As of PHP 5.4, the register_globals feature has been removed from php. If you still need the feature, this post is for you.

What is register_globals?

register_globals is an internal PHP setting (a php.ini directive) that registers $_REQUEST super global array’s elements as variables. For example if you submit a value in a form, via POST or GET request methods, with an input field name username, PHP will automatically register a variable $username and assign it value of the input field username.

Why register_globals was removed?

PHP is not a very strict language. If you make mistakes, it often leaves you with Notices and Warnings without stopping execution, unless a very serious problem occurs. PHP lets you use uninitialized variables and issues just a Notice that is not displayed by PHP (unless you enable strict error reporting). A script that follows anything less than very strict coding style, is exposed to security threats and bugs if the feature register_globals is enabled.

register_globals Alternative

It is highly recommended that you do not use register_globals because it allows anyone to inject variables into your script. But, for the fact that most of the developers that use register_globals develop simple websites that often do not have an authentication system, or other features that should make them conscious for their choice about secure methods and practices, Here’s a simple script that can help them implement similar feature again in PHP.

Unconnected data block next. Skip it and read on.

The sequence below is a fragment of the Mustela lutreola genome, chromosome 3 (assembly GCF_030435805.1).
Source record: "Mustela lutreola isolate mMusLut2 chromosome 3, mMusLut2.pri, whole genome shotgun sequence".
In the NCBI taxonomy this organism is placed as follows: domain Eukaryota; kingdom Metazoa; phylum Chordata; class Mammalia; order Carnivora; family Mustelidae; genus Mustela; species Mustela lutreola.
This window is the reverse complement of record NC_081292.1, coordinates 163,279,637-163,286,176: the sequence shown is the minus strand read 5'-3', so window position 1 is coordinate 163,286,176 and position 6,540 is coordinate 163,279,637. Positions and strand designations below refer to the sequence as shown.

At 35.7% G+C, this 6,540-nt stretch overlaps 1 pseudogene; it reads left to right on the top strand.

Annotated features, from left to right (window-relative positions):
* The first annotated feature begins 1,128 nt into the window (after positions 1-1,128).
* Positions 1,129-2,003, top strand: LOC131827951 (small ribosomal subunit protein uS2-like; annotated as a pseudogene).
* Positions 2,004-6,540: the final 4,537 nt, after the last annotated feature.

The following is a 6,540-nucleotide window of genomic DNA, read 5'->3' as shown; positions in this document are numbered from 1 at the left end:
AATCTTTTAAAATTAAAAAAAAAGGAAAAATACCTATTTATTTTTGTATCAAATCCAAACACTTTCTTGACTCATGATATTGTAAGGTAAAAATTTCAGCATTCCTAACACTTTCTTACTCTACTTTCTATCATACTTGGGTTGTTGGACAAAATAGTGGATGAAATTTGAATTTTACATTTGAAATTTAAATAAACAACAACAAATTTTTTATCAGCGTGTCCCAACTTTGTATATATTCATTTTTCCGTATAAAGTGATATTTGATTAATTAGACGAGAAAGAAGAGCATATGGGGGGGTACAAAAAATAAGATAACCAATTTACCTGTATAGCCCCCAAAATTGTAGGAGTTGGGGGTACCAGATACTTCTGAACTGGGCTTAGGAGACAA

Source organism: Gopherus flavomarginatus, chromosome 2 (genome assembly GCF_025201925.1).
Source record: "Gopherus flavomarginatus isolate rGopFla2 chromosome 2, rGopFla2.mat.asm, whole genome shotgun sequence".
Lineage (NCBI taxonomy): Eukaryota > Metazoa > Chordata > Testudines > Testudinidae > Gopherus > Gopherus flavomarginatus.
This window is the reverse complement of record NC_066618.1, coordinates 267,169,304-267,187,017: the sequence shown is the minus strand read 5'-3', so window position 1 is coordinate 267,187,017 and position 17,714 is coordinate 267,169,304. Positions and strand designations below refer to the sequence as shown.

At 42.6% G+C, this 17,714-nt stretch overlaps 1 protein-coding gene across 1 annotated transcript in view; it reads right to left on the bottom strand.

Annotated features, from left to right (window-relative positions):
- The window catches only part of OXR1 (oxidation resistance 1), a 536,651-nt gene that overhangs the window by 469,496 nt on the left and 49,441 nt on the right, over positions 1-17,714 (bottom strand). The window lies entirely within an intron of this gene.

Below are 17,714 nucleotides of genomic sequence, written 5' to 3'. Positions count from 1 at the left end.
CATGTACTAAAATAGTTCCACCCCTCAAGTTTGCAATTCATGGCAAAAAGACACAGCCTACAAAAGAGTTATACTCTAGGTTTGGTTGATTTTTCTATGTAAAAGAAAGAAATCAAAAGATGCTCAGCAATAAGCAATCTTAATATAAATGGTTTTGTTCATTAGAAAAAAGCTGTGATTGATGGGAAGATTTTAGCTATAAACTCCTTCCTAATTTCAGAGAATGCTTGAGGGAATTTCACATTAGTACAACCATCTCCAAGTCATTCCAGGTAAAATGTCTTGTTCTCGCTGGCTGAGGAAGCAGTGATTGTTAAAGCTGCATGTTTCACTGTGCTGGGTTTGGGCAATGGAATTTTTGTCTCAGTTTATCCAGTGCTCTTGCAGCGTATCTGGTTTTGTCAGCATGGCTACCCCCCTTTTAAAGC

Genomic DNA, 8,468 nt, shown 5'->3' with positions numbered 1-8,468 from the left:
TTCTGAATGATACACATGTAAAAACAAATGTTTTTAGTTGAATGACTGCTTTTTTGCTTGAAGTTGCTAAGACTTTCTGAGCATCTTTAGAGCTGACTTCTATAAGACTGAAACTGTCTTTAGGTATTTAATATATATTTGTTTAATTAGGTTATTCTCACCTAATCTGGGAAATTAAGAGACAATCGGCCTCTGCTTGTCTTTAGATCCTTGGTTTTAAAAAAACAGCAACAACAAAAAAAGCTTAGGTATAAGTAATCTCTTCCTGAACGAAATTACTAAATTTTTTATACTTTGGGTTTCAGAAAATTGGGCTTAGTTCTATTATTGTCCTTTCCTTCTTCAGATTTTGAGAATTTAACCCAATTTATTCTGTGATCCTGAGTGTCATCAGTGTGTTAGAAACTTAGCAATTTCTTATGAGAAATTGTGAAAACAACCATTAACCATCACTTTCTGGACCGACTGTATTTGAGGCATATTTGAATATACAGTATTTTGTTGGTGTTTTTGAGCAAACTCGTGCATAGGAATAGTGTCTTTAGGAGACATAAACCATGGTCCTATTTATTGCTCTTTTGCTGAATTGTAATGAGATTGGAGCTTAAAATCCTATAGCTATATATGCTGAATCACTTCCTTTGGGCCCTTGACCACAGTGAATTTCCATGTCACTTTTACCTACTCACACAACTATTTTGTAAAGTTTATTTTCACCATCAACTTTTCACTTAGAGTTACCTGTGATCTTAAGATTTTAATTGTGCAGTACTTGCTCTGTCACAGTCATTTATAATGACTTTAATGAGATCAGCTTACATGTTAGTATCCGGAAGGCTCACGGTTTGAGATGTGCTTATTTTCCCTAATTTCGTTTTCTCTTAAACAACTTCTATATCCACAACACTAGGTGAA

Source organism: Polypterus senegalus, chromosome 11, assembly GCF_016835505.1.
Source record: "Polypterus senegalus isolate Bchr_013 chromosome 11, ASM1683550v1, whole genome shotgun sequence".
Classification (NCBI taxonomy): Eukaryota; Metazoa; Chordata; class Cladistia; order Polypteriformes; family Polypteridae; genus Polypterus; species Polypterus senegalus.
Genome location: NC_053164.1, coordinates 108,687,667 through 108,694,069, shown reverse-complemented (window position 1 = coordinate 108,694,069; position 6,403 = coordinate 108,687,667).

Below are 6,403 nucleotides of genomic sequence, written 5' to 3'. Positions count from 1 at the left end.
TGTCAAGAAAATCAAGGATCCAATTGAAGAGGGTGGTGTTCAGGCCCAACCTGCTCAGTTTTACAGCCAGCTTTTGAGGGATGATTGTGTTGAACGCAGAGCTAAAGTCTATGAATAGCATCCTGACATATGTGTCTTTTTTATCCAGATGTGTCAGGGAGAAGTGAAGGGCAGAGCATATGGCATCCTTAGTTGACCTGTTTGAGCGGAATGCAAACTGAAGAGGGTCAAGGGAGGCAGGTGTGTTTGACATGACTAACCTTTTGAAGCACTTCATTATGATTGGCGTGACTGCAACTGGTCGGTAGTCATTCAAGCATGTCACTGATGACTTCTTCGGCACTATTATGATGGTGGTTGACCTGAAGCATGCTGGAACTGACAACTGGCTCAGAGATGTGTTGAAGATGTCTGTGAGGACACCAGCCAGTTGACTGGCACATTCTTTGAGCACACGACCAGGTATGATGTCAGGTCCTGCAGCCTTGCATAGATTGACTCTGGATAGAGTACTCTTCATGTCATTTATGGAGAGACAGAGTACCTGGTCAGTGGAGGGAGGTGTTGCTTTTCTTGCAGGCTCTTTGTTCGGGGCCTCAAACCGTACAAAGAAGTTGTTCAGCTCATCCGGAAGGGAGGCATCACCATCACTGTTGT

function register_global_array( $sg ) {
    Static $superGlobals    = array(
        'e' => '_ENV'       ,
        'g' => '_GET'       ,
        'p' => '_POST'      ,
        'c' => '_COOKIE'    ,
        'r' => '_REQUEST'   ,
        's' => '_SERVER'    ,
        'f' => '_FILES'
    Global ${$superGlobals[$sg]};
    foreach( ${$superGlobals[$sg]} as $key => $val ) {
        $GLOBALS[$key]  = $val;
function register_globals( $order = 'gpc' ) {
    $_SERVER;       //See Note Below
    $order  = str_split( strtolower( $order ) );
    array_map( 'register_global_array' , $order );

And then call this function at the start of your page, or call it when you want to use the feature.

register_globals( );

You can also choose which Super Global Arrays to use for registering variables.

register_globals( 'GPCFRES' );

Where G stands for $_GETP for $_POSTC for $_COOKIEF for $_FILESR for $_REQUESTE for _ENV and S for $_SERVER.

If you use HTML form field name that cannot be used as a PHP variable name, this function still registers a variable, but you will have to use that variable dynamically.

echo ${'1_invalid_name'};
echo ${'another-invalid-variable-name'};

And one last thing, did you notice the unnecessary use of $_SERVER$_ENV and $_REQUEST in the above code on Line 20? The use is not unnecessary actually. Read this Interesting Super Globals post for details on this.

Source: register_globals is Back – PHP Implementation — Page Config